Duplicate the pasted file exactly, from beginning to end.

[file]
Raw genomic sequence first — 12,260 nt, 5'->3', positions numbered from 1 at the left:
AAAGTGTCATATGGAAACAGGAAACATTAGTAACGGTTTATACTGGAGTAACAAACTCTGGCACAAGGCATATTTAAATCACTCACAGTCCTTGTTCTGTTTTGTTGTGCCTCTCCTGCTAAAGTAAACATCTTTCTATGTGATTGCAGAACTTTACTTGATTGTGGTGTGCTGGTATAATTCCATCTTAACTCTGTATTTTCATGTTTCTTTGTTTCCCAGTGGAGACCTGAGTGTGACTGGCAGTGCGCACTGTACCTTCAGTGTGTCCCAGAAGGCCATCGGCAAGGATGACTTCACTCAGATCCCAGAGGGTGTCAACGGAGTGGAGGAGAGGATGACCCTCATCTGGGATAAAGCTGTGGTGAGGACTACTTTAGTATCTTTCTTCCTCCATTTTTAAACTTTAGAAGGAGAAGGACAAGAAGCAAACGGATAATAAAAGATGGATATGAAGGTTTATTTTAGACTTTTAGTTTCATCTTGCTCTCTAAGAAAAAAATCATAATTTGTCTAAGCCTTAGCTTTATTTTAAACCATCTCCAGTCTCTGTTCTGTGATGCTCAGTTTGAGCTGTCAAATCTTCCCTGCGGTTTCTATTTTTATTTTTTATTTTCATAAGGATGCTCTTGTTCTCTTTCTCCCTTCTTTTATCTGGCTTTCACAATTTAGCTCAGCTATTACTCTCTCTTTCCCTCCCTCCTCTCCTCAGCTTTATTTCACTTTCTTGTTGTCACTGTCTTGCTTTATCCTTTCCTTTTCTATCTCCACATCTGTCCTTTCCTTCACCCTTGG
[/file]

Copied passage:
Raw genomic sequence first — 12,260 nt, 5'->3', positions numbered from 1 at the left:
AAAGTGTCATATGGAAACAGGAAACATTAGTAACGGTTTATACTGGAGTAACAAACTCTGGCACAAGGCATATTTAAATCACTCACAGTCCTTGTTCTGTTTTGTTGTGCCTCTCCTGCTAAAGTAAACATCTTTCTATGTGATTGCAGAACTTTACTTGATTGTGGTGTGCTGGTATAATTCCATCTTAACTCTGTATTTTCATGTTTCTTTGTTTCCCAGTGGAGACCTGAGTGTGACTGGCAGTGCGCACTGTACCTTCAGTGTGTCCCAGAAGGCCATCGGCAAGGATGACTTCACTCAGATCCCAGAGGGTGTCAACGGAGTGGAGGAGAGGATGACCCTCATCTGGGATAAAGCTGTGGTGAGGACTACTTTAGTATCTTTCTTCCTCCATTTTTAAACTTTAGAAGGAGAAGGACAAGAAGCAAACGGATAATAAAAGATGGATATGAAGGTTTATTTTAGACTTTTAGTTTCATCTTGCTCTCTAAGAAAAAAATCATAATTTGTCTAAGCCTTAGCTTTATTTTAAACCATCTCCAGTCTCTGTTCTGTGATGCTCAGTTTGAGCTGTCAAATCTTCCCTGCGGTTTCTATTTTTATTTTTTATTTTCATAAGGATGCTCTTGTTCTCTTTCTCCCTTCTTTTATCTGGCTTTCACAATTTAGCTCAGCTATTACTCTCTCTTTCCCTCCCTCCTCTCCTCAGCTTTATTTCACTTTCTTGTTGTCACTGTCTTGCTTTATCCTTTCCTTTTCTATCTCCACATCTGTCCTTTCCTTCACCCTTGG